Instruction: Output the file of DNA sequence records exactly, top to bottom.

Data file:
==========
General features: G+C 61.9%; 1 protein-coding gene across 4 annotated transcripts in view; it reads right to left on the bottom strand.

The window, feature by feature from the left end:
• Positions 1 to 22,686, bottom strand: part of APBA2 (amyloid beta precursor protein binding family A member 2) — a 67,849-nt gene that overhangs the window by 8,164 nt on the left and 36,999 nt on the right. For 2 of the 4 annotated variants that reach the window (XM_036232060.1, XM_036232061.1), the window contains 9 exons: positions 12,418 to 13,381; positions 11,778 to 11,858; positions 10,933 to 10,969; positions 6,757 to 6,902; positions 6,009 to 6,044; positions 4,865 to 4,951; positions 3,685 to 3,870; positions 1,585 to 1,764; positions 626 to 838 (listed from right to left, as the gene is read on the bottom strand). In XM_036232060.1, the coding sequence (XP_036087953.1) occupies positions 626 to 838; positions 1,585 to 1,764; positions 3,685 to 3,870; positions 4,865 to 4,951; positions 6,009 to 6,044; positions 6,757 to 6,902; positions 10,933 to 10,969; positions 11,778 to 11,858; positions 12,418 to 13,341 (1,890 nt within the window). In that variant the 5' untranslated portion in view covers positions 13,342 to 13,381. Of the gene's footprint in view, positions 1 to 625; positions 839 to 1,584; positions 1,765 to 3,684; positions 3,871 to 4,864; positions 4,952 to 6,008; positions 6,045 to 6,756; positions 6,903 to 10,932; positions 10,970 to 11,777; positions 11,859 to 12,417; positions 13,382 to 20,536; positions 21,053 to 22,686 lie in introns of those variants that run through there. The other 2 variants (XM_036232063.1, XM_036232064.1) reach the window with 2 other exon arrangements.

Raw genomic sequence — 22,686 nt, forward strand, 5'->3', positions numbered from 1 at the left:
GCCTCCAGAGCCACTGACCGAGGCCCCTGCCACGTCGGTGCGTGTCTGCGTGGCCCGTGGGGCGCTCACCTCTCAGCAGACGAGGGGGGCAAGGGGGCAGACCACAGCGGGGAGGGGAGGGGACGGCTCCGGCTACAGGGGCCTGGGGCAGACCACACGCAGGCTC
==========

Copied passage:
General features: G+C 61.9%; 1 protein-coding gene across 4 annotated transcripts in view; it reads right to left on the bottom strand.

The window, feature by feature from the left end:
• Positions 1 to 22,686, bottom strand: part of APBA2 (amyloid beta precursor protein binding family A member 2) — a 67,849-nt gene that overhangs the window by 8,164 nt on the left and 36,999 nt on the right. For 2 of the 4 annotated variants that reach the window (XM_036232060.1, XM_036232061.1), the window contains 9 exons: positions 12,418 to 13,381; positions 11,778 to 11,858; positions 10,933 to 10,969; positions 6,757 to 6,902; positions 6,009 to 6,044; positions 4,865 to 4,951; positions 3,685 to 3,870; positions 1,585 to 1,764; positions 626 to 838 (listed from right to left, as the gene is read on the bottom strand). In XM_036232060.1, the coding sequence (XP_036087953.1) occupies positions 626 to 838; positions 1,585 to 1,764; positions 3,685 to 3,870; positions 4,865 to 4,951; positions 6,009 to 6,044; positions 6,757 to 6,902; positions 10,933 to 10,969; positions 11,778 to 11,858; positions 12,418 to 13,341 (1,890 nt within the window). In that variant the 5' untranslated portion in view covers positions 13,342 to 13,381. Of the gene's footprint in view, positions 1 to 625; positions 839 to 1,584; positions 1,765 to 3,684; positions 3,871 to 4,864; positions 4,952 to 6,008; positions 6,045 to 6,756; positions 6,903 to 10,932; positions 10,970 to 11,777; positions 11,859 to 12,417; positions 13,382 to 20,536; positions 21,053 to 22,686 lie in introns of those variants that run through there. The other 2 variants (XM_036232063.1, XM_036232064.1) reach the window with 2 other exon arrangements.

Raw genomic sequence — 22,686 nt, forward strand, 5'->3', positions numbered from 1 at the left:
GCCTCCAGAGCCACTGACCGAGGCCCCTGCCACGTCGGTGCGTGTCTGCGTGGCCCGTGGGGCGCTCACCTCTCAGCAGACGAGGGGGGCAAGGGGGCAGACCACAGCGGGGAGGGGAGGGGACGGCTCCGGCTACAGGGGCCTGGGGCAGACCACACGCAGGCTC